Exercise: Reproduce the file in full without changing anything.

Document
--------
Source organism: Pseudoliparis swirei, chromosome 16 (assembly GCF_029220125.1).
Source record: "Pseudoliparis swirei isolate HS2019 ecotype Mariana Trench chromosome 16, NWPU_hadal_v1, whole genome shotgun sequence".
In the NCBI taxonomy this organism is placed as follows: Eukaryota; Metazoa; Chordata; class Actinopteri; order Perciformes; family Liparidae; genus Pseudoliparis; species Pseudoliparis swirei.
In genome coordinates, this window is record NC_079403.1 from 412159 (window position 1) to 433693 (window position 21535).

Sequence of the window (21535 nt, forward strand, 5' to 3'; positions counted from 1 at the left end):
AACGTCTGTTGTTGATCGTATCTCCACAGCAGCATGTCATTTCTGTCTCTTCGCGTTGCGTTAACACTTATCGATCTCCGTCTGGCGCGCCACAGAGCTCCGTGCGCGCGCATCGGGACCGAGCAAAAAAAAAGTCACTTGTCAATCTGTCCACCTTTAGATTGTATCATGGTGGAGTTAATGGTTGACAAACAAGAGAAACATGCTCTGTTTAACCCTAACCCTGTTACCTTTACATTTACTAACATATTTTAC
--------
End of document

Source organism: Pseudoliparis swirei, chromosome 16 (assembly GCF_029220125.1).
Source record: "Pseudoliparis swirei isolate HS2019 ecotype Mariana Trench chromosome 16, NWPU_hadal_v1, whole genome shotgun sequence".
In the NCBI taxonomy this organism is placed as follows: Eukaryota; Metazoa; Chordata; class Actinopteri; order Perciformes; family Liparidae; genus Pseudoliparis; species Pseudoliparis swirei.
In genome coordinates, this window is record NC_079403.1 from 412159 (window position 1) to 433693 (window position 21535).

Sequence of the window (21535 nt, forward strand, 5' to 3'; positions counted from 1 at the left end):
AACGTCTGTTGTTGATCGTATCTCCACAGCAGCATGTCATTTCTGTCTCTTCGCGTTGCGTTAACACTTATCGATCTCCGTCTGGCGCGCCACAGAGCTCCGTGCGCGCGCATCGGGACCGAGCAAAAAAAAAGTCACTTGTCAATCTGTCCACCTTTAGATTGTATCATGGTGGAGTTAATGGTTGACAAACAAGAGAAACATGCTCTGTTTAACCCTAACCCTGTTACCTTTACATTTACTAACATATTTTAC